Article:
What a combination! The music from so many Disney classics, Disneyland, and even a number one song for Ringo Starr, arranged and played by stellar guitarists, along with a DVD of behind the scenes footage. What more can I say?
Well I can tell you about the songs. Tommy Emmanuel's Winnie the Pooh is a powerhouse start to the CD. Tommy pulls out all of the stops for this song which is a favourite of his and his daughters. From the opening mist of chordal harmonics ("nothing artificial about those" as LJ points out!) to the subtly over-dubbed melody this one is a real gem, a genuine mix of technical skill and musicality.
Not to be outdone, Laurence Juber provides a superb arrangement of A Spoonful of Sugar complete with complex orchestral counterpoint thrown in to stay true to the original as well as to delight your ears. The way this song grows through subtle key changes and delightful transitions makes it a joy to hear over and over.
Al Petteway slows the tempo a bit with his arrangement of Hushabye Mountain from the film Chitty Chitty Bang Bang. Petteway does a great job with this tender ballad, keeping the haunting melody front and center.
Kenny Sultan then livens up the proceedings with his skipping version of There's a Great Big Beautiful Tomorrow, a popular tune from the Disney theme parks. Sultan spices up this happy tune with some down-home blues fingerpickin' and string bending that suits it to a "T".
Slipping out of the solo guitar realm for one tune, Greg Hawkes works his ukulele magic on You're Sixteen. The song sounds as if it were written just for uke, or perhaps a whole orchestra of them. If your foot is not tapping to this song, you may not be breathing.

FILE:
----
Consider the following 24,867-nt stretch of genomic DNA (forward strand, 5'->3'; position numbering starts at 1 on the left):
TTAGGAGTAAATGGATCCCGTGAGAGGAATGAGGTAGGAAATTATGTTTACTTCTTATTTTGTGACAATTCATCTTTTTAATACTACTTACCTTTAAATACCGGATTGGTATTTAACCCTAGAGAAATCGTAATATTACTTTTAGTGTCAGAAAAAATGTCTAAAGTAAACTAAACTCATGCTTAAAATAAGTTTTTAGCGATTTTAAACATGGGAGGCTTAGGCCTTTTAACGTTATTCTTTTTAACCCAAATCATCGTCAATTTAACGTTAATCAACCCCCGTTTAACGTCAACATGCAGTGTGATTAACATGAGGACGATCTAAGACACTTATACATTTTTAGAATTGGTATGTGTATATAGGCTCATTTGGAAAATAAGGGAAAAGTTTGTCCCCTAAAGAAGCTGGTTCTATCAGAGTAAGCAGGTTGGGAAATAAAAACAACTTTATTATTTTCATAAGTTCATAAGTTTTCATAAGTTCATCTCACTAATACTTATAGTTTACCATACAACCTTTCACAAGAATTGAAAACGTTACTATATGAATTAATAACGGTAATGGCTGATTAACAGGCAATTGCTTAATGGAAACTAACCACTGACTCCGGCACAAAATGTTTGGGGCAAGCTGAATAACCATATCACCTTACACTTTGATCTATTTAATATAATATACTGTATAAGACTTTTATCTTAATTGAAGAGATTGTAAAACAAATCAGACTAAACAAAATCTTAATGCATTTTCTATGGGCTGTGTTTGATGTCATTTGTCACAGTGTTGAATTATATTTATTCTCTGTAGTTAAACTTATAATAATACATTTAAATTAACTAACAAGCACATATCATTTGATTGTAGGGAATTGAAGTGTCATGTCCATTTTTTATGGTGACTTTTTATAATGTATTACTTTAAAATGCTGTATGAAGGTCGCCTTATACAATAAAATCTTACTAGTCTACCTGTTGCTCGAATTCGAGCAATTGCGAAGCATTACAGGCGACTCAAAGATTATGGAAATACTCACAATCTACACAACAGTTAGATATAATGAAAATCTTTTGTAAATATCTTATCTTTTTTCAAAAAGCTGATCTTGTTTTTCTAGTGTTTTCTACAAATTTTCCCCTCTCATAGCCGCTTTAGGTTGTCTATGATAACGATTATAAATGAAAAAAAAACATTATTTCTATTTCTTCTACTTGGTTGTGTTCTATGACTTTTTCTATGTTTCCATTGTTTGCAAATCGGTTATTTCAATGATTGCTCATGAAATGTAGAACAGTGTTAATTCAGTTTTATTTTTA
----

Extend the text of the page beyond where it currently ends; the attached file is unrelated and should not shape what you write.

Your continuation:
Getting back to the guitar, Doug Smith provides a wonderful version of Feed the Birds (Tuppence a Bag), with both melodic delicacy and harmonic richness. The exquisite sound of his guitar sounds like a baritone guitar in an open tuning to my ears. Gorgeous!
Chitty Chitty Bang Bang seems to sneak onto the sound stage. This playful version by Mark Hanson has all of his trademark care and attention to detail in the arrangement which keeps true to the atmosphere of the song as well as its melody and scoring. All of this requires him to play all over the neck of the guitar as well as to toss of some sparkling harmonic work, seemingly effortlessly.
Pat Donohue provides a swinging version of Let's Get Together, a song from the movie The Parent Trap (sung by Hayley Mills in the movie). This funky fingerpicking number is another foot tapper and just a lot of fun to listen to.
By now we might need a breather, and Jim Tozier provides it with a lovely performance of The Slipper and the Rose Waltz, a song from the film The Slipper and the Rose and for which the Sherman brothers received an Academy Award nomination for Best Song.
The mellow mood continues into the next track by Eltjo Haselhoff, until after almost a minute it suddenly blossoms into a boisterous version of Supercalifragilisticexpialidocious. There is some great playing in a whole variety of styles in this one, and each is more fun than the last.